Regional Digest

Regional Digest

January 24, 2004

In Baltimore

Taxi driver identified as victim of tanker crash

Maryland Transportation Authority Police have confirmed the identity of the fourth victim killed when a tanker truck plunged onto the northbound lanes of Interstate 95.

Marc G. Baladi, of the 3000 block of Berkshire Road in Hamilton, was identified as a driver involved in the accident. Authorities had found the charred remains of Baladi's taxi at the scene and used DNA evidence to confirm his identity.

Also killed in the Jan. 14 crash were Jackie Frost of Carroll County, who was driving the tanker; Maurice Durschlag, 62, of Glen Burnie; and Rita Gall, 42, of Lansing, Mich.

Two men sentenced in six shootings last year

Two Baltimore men accused of shooting six people, one fatally, were sentenced to prison yesterday.

Gregory Veale, 20, of the 3000 block of Presstman St., was sentenced to life in prison with all but 35 years suspended for first-degree murder, attempted first-degree murder and other crimes. George Smith, of the 1200 block of N. Bond St., was sentenced to life in prison with all but 30 years suspended.

Between May 4 and May 18, prosecutors say, Veale and Smith shot six people, killing Jamal Felton in the 200 block of Lanvale St.

Govans group ousts leader arrested on drug charges

A nonprofit Govans community development corporation dismissed yesterday executive director Garrard Johnson, who was arrested last month on felony drug charges.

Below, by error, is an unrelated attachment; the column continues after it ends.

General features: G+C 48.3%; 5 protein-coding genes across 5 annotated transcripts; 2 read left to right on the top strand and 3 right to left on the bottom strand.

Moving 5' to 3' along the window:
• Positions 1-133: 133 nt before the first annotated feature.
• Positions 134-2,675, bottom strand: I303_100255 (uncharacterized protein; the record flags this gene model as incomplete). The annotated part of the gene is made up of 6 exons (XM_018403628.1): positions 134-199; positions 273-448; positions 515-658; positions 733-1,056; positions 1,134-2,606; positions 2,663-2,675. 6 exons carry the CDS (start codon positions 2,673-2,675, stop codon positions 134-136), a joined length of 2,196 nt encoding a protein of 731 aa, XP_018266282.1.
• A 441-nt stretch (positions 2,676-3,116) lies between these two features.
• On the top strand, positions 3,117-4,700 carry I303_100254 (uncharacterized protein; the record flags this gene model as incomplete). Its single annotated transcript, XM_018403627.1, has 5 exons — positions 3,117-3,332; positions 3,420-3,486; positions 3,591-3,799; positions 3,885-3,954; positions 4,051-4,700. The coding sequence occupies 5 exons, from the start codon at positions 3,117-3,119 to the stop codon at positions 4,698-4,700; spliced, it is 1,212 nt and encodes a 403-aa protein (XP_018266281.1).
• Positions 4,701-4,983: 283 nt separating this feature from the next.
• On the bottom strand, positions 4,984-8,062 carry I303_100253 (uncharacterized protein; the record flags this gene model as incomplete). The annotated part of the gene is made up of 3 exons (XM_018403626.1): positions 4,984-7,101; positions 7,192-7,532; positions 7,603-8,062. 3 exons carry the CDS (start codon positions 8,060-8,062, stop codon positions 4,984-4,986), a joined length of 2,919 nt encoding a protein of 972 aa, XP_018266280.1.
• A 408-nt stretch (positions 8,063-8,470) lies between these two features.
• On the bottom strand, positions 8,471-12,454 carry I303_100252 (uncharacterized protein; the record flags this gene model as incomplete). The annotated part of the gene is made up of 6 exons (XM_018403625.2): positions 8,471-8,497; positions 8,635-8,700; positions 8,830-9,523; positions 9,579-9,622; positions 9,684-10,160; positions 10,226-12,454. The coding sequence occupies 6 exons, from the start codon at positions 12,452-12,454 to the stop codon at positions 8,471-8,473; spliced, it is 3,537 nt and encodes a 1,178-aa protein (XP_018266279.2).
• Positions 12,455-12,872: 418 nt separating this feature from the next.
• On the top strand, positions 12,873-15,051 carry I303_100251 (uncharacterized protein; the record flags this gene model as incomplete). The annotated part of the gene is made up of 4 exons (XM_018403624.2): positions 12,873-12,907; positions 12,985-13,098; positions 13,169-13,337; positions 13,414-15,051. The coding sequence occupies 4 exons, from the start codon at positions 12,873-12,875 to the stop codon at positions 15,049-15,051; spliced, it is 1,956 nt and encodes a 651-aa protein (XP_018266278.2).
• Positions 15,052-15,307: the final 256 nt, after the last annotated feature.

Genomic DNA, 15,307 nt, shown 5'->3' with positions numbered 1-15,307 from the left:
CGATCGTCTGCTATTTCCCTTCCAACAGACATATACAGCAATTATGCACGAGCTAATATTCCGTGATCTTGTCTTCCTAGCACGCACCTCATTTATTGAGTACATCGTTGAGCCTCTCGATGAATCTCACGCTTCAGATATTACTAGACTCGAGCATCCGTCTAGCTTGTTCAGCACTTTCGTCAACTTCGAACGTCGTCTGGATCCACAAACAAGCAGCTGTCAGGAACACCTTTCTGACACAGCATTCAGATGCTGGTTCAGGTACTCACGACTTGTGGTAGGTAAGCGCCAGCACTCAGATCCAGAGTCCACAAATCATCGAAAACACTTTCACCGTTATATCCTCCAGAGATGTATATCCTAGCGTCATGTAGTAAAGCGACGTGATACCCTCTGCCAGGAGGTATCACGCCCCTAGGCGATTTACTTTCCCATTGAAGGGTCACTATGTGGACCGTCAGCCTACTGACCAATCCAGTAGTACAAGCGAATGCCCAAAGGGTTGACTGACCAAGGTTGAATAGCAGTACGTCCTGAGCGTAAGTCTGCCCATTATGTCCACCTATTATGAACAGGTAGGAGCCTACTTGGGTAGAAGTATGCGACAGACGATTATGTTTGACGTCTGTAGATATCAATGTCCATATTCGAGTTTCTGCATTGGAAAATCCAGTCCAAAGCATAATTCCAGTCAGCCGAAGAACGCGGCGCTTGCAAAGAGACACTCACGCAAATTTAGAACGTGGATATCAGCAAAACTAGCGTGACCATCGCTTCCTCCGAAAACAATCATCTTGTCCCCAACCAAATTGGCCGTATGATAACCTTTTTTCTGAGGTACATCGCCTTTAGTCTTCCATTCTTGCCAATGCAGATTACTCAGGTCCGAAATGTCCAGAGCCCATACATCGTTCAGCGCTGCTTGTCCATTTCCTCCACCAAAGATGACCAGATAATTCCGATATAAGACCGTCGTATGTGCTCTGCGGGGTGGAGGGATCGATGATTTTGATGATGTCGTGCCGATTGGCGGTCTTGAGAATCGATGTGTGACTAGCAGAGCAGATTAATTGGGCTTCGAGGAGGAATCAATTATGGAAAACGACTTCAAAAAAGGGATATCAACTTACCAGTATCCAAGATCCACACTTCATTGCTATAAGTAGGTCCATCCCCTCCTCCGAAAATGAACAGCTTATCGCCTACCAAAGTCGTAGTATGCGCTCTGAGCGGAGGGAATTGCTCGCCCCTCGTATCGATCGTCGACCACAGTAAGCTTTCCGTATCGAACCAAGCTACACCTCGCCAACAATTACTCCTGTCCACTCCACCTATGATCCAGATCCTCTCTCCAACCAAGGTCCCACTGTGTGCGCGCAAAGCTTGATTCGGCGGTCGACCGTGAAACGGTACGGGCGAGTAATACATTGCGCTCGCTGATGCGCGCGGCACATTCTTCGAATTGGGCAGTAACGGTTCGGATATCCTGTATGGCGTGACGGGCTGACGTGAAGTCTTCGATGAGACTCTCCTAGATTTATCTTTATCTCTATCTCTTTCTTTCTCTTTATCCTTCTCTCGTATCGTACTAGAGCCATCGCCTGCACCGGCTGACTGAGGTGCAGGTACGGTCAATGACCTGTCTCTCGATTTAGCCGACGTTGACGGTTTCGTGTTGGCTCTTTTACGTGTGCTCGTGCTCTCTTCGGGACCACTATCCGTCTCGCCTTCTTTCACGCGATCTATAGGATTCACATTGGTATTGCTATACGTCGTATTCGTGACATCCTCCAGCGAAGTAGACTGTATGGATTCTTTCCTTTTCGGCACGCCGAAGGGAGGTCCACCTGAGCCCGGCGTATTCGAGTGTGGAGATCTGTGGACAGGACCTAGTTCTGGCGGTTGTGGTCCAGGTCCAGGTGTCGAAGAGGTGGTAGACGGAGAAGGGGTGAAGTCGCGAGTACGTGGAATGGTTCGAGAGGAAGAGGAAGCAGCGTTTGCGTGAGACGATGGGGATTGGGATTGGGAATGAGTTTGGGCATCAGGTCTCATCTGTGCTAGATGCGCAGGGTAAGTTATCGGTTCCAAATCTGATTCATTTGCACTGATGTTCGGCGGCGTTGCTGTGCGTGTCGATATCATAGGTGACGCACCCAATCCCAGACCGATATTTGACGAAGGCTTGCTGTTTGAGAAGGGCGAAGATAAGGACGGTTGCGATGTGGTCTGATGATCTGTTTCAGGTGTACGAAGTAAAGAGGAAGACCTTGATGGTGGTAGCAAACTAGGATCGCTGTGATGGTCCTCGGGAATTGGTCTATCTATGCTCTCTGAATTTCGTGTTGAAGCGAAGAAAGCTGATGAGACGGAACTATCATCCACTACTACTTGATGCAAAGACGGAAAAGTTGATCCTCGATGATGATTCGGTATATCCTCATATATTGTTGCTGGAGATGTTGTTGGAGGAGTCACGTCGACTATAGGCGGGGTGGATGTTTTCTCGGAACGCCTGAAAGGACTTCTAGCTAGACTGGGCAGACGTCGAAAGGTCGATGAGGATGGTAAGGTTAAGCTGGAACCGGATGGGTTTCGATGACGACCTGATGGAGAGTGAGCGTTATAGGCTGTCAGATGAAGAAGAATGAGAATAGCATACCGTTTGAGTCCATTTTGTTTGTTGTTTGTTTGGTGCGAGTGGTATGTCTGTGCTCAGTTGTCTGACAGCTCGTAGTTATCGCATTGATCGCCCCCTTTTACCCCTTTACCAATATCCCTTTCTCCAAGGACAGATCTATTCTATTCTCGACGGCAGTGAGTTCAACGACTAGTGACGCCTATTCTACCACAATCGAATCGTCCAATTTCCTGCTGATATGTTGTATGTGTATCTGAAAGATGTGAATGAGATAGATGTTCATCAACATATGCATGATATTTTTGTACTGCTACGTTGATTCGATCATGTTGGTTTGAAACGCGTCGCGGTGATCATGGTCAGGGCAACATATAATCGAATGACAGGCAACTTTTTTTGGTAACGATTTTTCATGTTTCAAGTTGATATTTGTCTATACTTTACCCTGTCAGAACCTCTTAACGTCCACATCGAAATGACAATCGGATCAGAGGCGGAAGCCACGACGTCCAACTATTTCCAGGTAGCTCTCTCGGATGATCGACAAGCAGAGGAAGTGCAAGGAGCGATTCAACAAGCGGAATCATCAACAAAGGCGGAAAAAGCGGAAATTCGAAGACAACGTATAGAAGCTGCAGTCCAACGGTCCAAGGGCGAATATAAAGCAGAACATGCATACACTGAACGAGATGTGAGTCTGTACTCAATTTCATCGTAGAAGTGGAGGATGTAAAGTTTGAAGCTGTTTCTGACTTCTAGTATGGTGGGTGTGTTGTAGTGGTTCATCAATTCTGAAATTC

"We took that action for the betterment of the organization," said Sedral West, board chairman of the Govans Economic Management Senate.

The board will temporarily assume administrative duties.

In Maryland

Isabel's cost estimated to be $273 million

The price tag for Tropical Storm Isabel hovers around $273 million, according to state officials who testified before the House Appropriations Committee yesterday in Annapolis.

The estimate, said Planning Secretary Audrey E. Scott, includes costs for shoreline remediation, crisis counseling, housing assistance and small-business loans, and about $50 million in damages paid for by local jurisdictions. "But we'll never know the full cost of Hurricane Isabel," Scott said.

As of Jan. 12, more than 17,800 Maryland residents had registered for emergency assistance as a result of the September storm.

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